Volume 525, January 2011
|Number of page(s)||13|
|Section||Galactic structure, stellar clusters and populations|
|Published online||06 December 2010|
Searching for Galactic hidden gas through interstellar scintillation: results from a test with the NTT-SOFI detector⋆
Laboratoire de l’Accélérateur Linéaire,
IN2P3-CNRS, Université de Paris-Sud,
2 Department of Physics, Sharif University of Technology, PO Box, 11365-9161 Tehran, Iran
Accepted: 17 October 2010
Aims. Stars twinkle because their light propagates through the atmosphere. The same phenomenon is expected at a longer time scale when the light of remote stars crosses an interstellar molecular cloud, but it has never been observed at optical wavelength. In a favorable case, the light of a background star can be subject to stochastic fluctuations on the order of a few percent at a characteristic time scale of a few minutes. Our ultimate aim is to discover or exclude these scintillation effects to estimate the contribution of molecular hydrogen to the Galactic baryonic hidden mass. This feasibility study is a pathfinder toward an observational strategy to search for scintillation, probing the sensitivity of future surveys and estimating the background level.
Methods. We searched for scintillation induced by molecular gas in visible dark nebulae as well as by hypothetical halo clumpuscules of cool molecular hydrogen (H2−He) during two nights. We took long series of 10 s infrared exposures with the ESO-NTT telescope toward stellar populations located behind visible nebulae and toward the Small Magellanic Cloud (SMC). We therefore searched for stars exhibiting stochastic flux variations similar to what is expected from the scintillation effect. According to our simulations of the scintillation process, this search should allow one to detect (stochastic) transverse gradients of column density in cool Galactic molecular clouds of order of ~3 × 10-5 g/cm2/10 000 km.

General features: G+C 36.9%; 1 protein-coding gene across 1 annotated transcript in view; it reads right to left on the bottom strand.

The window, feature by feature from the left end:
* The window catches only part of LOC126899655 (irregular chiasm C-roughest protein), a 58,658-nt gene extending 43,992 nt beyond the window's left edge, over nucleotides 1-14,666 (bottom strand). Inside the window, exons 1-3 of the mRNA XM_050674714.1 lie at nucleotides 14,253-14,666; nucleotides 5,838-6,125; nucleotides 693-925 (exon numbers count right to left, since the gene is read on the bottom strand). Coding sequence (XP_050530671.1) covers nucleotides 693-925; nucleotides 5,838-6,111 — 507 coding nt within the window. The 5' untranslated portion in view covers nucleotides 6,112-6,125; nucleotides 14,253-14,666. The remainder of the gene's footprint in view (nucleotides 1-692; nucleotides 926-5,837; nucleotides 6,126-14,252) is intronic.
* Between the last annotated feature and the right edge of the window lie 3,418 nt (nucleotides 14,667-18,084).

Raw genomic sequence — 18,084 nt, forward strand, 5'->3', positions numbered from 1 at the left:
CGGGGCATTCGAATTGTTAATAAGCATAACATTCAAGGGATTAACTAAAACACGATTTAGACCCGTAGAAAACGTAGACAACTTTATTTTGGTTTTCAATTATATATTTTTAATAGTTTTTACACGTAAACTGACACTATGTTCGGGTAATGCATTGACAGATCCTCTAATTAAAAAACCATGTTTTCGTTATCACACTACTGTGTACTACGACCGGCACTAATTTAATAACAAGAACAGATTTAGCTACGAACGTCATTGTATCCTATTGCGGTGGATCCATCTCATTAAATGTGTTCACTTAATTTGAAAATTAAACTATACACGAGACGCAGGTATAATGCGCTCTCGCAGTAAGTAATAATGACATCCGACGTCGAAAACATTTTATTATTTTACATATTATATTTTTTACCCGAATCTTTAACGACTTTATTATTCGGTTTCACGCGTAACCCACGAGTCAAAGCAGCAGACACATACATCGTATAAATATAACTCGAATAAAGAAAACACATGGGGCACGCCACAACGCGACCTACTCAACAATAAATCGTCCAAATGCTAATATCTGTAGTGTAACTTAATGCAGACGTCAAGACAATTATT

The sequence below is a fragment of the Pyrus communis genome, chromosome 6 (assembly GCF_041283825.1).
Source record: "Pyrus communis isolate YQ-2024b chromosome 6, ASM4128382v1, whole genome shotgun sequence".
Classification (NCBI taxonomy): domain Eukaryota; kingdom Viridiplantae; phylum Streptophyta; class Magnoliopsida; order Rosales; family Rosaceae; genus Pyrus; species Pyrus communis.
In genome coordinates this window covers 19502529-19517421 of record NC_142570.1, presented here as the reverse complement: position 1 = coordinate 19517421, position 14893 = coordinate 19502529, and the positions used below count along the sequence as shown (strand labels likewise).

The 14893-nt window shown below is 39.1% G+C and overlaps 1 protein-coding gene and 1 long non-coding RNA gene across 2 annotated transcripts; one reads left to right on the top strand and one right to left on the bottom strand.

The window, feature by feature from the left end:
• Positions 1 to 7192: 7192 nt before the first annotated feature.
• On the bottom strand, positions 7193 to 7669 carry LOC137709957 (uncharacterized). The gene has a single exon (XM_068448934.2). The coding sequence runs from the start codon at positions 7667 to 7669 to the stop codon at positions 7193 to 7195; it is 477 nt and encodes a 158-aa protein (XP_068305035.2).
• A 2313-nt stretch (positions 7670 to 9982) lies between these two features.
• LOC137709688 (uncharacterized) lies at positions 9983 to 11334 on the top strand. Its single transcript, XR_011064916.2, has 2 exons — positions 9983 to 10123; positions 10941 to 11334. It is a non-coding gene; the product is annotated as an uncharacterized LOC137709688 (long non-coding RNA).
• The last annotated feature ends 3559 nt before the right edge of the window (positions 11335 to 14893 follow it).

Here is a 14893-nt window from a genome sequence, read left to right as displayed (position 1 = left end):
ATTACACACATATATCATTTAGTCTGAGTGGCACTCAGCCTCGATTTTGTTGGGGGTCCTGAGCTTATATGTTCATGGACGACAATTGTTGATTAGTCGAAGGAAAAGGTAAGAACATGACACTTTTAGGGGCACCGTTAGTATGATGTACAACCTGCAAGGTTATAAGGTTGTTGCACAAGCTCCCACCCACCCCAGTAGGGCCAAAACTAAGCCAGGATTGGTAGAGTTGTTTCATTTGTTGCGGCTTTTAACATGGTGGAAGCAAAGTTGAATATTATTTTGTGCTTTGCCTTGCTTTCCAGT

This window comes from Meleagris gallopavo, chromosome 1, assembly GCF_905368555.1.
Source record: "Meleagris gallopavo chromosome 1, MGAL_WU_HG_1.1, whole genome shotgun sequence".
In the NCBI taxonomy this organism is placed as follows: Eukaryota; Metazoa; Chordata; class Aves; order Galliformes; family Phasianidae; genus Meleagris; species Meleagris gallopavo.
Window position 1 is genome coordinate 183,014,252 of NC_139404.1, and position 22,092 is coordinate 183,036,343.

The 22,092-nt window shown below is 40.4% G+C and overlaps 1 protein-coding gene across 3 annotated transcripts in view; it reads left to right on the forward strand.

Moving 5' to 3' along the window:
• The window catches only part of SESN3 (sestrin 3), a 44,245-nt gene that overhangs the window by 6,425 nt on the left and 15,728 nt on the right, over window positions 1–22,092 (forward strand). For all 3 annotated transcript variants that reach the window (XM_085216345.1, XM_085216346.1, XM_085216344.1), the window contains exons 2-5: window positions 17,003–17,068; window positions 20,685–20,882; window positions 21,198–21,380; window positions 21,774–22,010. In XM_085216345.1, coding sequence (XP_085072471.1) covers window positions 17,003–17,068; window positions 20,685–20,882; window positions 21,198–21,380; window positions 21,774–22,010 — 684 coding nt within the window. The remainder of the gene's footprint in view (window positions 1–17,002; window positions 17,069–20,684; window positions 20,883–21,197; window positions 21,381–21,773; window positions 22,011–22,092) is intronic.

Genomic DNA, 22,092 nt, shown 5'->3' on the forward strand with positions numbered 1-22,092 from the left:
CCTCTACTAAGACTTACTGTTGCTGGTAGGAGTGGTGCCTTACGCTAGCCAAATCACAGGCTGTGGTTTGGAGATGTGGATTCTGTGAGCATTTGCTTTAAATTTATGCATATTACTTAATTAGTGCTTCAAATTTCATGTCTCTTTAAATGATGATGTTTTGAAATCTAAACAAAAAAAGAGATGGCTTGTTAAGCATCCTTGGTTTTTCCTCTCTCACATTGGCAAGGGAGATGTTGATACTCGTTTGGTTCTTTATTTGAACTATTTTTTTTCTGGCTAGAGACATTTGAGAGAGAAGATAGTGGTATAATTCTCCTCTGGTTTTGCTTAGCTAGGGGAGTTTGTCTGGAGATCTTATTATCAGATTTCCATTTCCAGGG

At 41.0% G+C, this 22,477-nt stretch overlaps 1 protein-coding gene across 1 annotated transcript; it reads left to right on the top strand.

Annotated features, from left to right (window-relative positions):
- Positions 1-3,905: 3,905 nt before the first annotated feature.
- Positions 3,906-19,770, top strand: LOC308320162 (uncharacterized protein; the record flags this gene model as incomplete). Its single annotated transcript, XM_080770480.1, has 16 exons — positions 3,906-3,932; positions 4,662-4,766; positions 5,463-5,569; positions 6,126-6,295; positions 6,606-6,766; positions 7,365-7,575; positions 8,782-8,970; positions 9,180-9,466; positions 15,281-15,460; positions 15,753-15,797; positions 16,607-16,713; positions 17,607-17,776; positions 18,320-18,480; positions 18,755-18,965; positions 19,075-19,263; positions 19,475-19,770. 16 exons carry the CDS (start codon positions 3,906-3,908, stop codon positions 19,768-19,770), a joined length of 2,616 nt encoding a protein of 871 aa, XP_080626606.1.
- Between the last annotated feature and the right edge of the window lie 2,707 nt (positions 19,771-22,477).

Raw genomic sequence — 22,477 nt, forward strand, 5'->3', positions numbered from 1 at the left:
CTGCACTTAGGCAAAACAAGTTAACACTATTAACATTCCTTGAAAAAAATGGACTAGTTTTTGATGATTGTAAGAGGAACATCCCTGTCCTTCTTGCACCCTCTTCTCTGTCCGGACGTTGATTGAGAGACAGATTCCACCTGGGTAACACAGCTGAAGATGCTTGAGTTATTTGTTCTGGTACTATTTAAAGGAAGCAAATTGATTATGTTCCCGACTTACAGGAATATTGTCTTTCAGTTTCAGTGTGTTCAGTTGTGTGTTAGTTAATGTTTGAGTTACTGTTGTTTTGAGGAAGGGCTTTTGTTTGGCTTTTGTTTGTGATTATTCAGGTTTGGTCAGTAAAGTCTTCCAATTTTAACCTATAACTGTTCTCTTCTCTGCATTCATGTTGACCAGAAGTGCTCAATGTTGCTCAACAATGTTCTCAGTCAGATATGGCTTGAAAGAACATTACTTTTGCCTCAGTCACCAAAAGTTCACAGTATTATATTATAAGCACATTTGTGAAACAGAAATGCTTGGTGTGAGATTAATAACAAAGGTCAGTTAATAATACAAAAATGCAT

Results. We found one light-curve that is compatible with a strong scintillation effect through a turbulent structure characterized by a diffusion radius Rdiff < 100 km in the B68 nebula. Complementary observations are needed to clarify the status of this candidate, and no firm conclusion can be established from this single observation. We can also infer limits on the existence of turbulent dense cores (of number density n > 109 cm-3) within the dark nebulae. Because no candidate is found toward the SMC, we are also able to establish upper limits on the contribution of gas clumpuscules to the Galactic halo mass.
Conclusions. The limits set by this test do not seriously constrain the known models, but we show that the short time-scale monitoring for a few 106 star × hour in the visible band with a >4 m telescope and a fast readout camera should allow one to quantify the contribution of turbulent molecular gas to the Galactic halo. The LSST (Large Synoptic Survey Telescope) is perfectly suited for this search.
Key words: dark matter / Galaxy: disk / Galaxy: halo / Galaxy: structure / local interstellar matter / ISM: molecules
© ESO, 2010
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